Eating disorders are not often the subject of comics. This comic by Khale McHurst is quite compelling. “I Do Not Have An Eating Disorder,” which you can read here, follows the author on her journey of dealing with her eating disorder. There is the denial. And there are the facts. Ms. McHurst does a beautiful job of expressing how difficult it is to reconcile the two. But she knows that the truth shall set you free and she depicts how she goes about finding the truth.
Khale McHurst knows that she has an eating disorder and she also knows that she can convince herself otherwise. It is a very tricky place to be. You can be educated about nutrition in theory but then you need to follow through in practice. What McHurst really gets is that each eating disorder is unique and there is common ground as well. Words can sometimes feel like they are inadequate somehow to fully describe what’s going on and yet words must be found and spoken. With comics, there’s also pictures. This is one of those instances where comics prove their mettle. With McHurst’s comics, you gain a unique insight and find a successful way to relate and it happens bit by bit. Each installment is a new revelation, a message in a bottle, an attempt to connect with others and with oneself. Like an ongoing conversation that you have with someone close, that is picked up and expanded upon with each new visit, so her comics take this or that thought and build upon them as you read page after page.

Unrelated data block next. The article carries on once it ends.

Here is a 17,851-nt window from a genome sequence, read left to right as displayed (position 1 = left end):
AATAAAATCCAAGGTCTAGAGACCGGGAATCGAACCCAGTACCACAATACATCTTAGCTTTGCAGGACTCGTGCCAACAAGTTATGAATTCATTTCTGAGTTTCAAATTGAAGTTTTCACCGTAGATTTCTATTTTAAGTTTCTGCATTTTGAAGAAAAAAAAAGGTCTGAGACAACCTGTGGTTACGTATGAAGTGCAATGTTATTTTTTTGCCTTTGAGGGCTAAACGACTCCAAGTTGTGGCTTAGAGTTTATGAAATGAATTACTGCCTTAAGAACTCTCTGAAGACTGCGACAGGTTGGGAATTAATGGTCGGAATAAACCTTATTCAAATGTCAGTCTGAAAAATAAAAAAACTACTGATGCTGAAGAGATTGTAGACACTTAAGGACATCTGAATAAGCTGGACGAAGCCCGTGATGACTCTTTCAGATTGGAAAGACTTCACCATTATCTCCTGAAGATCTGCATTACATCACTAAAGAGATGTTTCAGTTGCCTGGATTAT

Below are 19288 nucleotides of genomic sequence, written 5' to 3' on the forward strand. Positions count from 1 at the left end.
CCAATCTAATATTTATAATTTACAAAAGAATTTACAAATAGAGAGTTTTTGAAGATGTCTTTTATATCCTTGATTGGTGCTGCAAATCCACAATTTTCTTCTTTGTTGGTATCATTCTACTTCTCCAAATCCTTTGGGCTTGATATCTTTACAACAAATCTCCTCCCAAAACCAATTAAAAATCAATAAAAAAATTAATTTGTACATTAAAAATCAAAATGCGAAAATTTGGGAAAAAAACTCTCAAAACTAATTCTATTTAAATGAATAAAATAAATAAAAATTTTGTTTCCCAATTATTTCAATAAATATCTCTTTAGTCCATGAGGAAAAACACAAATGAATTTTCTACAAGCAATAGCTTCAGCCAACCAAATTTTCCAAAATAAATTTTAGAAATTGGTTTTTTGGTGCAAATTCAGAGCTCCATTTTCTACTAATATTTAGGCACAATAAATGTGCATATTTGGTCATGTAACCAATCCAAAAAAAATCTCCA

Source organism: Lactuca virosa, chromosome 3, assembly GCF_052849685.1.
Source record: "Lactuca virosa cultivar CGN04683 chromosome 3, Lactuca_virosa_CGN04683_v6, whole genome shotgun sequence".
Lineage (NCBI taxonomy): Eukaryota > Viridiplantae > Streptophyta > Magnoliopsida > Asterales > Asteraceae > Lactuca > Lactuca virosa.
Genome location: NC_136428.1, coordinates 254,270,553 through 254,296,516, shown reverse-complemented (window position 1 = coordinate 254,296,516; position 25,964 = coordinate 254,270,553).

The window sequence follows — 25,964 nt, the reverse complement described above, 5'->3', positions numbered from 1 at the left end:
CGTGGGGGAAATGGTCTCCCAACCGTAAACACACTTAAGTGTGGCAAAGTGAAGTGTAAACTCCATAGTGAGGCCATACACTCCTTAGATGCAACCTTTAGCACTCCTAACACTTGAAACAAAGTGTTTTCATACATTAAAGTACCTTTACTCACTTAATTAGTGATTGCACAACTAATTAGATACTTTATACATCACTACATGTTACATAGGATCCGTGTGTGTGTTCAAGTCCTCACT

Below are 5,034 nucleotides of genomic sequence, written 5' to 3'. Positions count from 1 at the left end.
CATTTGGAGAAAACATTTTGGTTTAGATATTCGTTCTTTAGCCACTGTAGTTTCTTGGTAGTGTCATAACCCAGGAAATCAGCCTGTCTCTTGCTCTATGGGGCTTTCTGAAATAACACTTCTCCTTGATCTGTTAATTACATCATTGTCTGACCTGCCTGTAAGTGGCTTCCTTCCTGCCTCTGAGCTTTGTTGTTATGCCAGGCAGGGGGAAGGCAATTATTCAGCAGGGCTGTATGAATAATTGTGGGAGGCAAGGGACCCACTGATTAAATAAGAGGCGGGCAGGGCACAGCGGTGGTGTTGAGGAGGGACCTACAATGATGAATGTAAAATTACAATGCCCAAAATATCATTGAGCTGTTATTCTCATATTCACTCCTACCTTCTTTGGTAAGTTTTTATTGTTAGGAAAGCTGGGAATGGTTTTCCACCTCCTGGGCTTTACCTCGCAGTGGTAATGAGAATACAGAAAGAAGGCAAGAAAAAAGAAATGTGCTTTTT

What is an eating disorder? Essentially, it is someone who is engaging in disordered thinking when it comes to food. Instead of thinking of food in terms of nutrition and appetite, a person is thinking of food in terms of how that person thinks of themselves and how they look. That would be it, in general, with a multitude of personal distinctions. It’s a very personal thing but also a thing that wants to be shared. No one wants to hold on to such a secret if they can find a way out. For Ms. McHurst, part of that way out is her comics.
Ms. McHurst’s drawing style is very inviting. With her gentle and caring approach, it is easy to relate to. This is a subject that really needs different vantage points. She does very well with her depiction of the metaphorical eating disorder voice, or voices, that lure one down the wrong path. It may prove helpful for someone with an eating disorder who was looking for another way to consider that concept. And, then, just the journal style approach itself is very engaging and informative. As we keep reading, we find other perspectives such as McHurts’s lover, who is not afraid to tell the truth; and McHurst’s nutritionist, who is always helpful and supportive. What McHurst makes clear is that we all need to speak our mind, when we’re ready, and we all value and cherish support. This is a very worthwhile comic that will educate and inspire.